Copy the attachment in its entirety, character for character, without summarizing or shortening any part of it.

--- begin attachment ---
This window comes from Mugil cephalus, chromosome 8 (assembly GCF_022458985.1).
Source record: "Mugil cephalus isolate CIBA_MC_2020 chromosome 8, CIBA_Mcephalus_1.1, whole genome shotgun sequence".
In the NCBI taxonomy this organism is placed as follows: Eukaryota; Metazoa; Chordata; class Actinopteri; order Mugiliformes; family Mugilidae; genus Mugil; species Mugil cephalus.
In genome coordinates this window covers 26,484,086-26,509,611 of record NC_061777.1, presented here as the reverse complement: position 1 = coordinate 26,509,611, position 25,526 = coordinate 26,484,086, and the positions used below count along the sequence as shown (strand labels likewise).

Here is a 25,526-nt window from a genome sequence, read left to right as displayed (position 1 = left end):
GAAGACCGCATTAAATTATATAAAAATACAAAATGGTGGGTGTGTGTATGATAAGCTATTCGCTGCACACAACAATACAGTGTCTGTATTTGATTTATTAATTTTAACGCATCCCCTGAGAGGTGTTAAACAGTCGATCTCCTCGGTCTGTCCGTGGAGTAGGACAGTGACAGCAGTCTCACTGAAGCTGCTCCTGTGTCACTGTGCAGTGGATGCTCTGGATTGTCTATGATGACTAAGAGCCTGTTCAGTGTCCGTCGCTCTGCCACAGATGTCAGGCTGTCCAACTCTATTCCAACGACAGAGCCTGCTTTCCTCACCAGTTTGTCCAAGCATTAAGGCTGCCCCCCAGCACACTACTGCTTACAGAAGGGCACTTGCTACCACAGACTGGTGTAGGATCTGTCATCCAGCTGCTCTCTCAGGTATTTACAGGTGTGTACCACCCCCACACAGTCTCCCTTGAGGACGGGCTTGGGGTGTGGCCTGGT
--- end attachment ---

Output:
This window comes from Mugil cephalus, chromosome 8 (assembly GCF_022458985.1).
Source record: "Mugil cephalus isolate CIBA_MC_2020 chromosome 8, CIBA_Mcephalus_1.1, whole genome shotgun sequence".
In the NCBI taxonomy this organism is placed as follows: Eukaryota; Metazoa; Chordata; class Actinopteri; order Mugiliformes; family Mugilidae; genus Mugil; species Mugil cephalus.
In genome coordinates this window covers 26,484,086-26,509,611 of record NC_061777.1, presented here as the reverse complement: position 1 = coordinate 26,509,611, position 25,526 = coordinate 26,484,086, and the positions used below count along the sequence as shown (strand labels likewise).

Here is a 25,526-nt window from a genome sequence, read left to right as displayed (position 1 = left end):
GAAGACCGCATTAAATTATATAAAAATACAAAATGGTGGGTGTGTGTATGATAAGCTATTCGCTGCACACAACAATACAGTGTCTGTATTTGATTTATTAATTTTAACGCATCCCCTGAGAGGTGTTAAACAGTCGATCTCCTCGGTCTGTCCGTGGAGTAGGACAGTGACAGCAGTCTCACTGAAGCTGCTCCTGTGTCACTGTGCAGTGGATGCTCTGGATTGTCTATGATGACTAAGAGCCTGTTCAGTGTCCGTCGCTCTGCCACAGATGTCAGGCTGTCCAACTCTATTCCAACGACAGAGCCTGCTTTCCTCACCAGTTTGTCCAAGCATTAAGGCTGCCCCCCAGCACACTACTGCTTACAGAAGGGCACTTGCTACCACAGACTGGTGTAGGATCTGTCATCCAGCTGCTCTCTCAGGTATTTACAGGTGTGTACCACCCCCACACAGTCTCCCTTGAGGACGGGCTTGGGGTGTGGCCTGGT